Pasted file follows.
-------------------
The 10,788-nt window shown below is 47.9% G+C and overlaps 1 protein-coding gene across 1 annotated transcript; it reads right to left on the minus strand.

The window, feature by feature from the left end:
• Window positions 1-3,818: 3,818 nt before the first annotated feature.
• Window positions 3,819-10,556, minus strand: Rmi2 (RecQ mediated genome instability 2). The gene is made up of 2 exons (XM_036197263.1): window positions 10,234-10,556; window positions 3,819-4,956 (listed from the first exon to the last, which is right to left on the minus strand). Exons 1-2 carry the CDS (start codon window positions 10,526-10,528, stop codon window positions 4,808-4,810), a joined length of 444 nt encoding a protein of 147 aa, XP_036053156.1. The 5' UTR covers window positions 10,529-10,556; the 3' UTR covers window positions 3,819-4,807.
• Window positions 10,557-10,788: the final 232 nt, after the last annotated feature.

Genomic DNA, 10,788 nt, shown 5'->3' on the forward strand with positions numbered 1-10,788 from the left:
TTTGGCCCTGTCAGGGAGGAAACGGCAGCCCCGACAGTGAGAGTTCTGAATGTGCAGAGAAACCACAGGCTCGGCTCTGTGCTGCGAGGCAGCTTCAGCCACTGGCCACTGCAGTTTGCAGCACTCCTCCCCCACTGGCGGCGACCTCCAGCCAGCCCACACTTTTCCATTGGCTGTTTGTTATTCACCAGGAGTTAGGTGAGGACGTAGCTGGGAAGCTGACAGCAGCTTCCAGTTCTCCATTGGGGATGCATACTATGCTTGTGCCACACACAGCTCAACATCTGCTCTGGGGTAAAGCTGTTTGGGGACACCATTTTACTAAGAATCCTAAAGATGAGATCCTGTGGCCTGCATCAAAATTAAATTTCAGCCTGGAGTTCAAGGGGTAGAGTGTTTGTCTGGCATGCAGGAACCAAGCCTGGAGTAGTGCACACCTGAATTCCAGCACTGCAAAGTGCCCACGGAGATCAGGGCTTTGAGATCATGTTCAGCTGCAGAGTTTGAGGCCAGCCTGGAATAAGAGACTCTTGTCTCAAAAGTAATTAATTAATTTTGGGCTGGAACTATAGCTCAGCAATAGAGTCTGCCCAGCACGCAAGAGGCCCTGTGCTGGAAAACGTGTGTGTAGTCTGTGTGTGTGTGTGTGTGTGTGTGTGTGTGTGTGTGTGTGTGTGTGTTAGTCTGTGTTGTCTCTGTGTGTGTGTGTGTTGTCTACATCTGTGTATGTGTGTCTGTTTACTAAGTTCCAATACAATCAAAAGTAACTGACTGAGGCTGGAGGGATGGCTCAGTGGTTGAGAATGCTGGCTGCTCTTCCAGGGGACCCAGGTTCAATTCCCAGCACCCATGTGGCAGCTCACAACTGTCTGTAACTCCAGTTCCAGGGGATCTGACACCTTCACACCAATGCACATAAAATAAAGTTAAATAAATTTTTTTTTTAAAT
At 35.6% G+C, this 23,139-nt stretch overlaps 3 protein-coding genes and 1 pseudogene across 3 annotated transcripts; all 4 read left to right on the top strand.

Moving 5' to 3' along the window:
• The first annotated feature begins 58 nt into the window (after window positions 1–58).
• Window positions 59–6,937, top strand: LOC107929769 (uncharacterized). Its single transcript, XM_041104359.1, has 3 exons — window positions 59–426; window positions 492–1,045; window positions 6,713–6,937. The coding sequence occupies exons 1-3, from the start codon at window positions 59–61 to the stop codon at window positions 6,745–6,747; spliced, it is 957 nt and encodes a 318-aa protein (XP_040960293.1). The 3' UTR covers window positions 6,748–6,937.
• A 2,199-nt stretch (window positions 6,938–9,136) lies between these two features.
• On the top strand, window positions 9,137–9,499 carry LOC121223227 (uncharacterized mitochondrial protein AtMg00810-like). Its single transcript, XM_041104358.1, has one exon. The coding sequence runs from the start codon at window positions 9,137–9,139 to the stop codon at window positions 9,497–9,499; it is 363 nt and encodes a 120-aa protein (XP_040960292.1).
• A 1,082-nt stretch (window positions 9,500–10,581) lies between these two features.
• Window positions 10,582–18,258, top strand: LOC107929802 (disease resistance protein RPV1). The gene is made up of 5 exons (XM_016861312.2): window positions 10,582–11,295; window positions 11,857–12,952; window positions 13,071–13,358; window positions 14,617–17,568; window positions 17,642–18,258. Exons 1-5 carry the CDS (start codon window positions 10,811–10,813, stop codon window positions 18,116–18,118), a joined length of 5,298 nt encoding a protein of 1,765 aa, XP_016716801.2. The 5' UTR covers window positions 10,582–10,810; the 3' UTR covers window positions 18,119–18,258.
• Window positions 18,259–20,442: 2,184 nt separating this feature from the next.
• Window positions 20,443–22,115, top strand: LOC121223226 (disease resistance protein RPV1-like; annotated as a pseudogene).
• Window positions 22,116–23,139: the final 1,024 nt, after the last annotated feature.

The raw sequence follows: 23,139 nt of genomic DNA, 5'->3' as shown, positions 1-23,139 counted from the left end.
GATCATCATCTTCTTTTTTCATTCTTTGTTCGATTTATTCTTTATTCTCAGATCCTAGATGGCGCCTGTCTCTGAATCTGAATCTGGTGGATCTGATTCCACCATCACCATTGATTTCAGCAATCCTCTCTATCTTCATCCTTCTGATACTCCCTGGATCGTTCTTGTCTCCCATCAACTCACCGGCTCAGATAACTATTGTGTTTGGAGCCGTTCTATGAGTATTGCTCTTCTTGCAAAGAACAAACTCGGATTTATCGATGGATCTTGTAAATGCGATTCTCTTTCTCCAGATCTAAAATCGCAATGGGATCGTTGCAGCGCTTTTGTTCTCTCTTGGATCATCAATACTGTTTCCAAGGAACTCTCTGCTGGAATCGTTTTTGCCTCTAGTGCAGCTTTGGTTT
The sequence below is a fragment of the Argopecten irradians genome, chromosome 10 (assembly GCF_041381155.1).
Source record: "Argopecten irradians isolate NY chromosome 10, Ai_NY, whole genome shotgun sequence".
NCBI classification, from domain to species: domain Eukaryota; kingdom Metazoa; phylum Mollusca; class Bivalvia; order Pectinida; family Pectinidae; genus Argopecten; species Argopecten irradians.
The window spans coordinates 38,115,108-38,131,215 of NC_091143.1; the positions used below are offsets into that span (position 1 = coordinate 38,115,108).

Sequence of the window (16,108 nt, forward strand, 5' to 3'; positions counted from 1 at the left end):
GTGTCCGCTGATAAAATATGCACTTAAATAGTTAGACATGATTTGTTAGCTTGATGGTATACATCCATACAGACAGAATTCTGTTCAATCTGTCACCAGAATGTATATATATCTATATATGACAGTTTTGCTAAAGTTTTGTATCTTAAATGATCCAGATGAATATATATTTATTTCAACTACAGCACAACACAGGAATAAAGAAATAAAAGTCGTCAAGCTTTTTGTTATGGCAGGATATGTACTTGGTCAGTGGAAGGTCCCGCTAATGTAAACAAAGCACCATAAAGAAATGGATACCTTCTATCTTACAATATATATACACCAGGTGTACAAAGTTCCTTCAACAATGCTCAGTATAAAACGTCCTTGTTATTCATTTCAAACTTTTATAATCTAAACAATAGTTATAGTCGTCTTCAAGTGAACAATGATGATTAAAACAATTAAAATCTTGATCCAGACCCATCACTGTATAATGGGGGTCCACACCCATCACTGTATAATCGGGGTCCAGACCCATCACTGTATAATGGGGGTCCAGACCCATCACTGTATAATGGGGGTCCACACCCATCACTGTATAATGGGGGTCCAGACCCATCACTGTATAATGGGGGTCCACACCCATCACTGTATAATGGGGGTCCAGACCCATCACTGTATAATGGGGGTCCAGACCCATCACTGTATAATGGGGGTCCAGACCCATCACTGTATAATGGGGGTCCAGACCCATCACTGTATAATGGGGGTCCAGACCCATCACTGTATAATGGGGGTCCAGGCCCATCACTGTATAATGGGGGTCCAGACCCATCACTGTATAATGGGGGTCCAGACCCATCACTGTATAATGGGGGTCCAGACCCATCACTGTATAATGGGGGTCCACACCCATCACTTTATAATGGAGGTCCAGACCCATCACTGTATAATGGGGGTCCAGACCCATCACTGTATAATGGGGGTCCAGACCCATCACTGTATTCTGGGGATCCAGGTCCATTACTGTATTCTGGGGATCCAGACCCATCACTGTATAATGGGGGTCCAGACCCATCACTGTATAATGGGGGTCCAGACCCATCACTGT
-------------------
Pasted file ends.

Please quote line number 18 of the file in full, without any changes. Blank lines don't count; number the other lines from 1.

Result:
• Window positions 22,116–23,139: the final 1,024 nt, after the last annotated feature.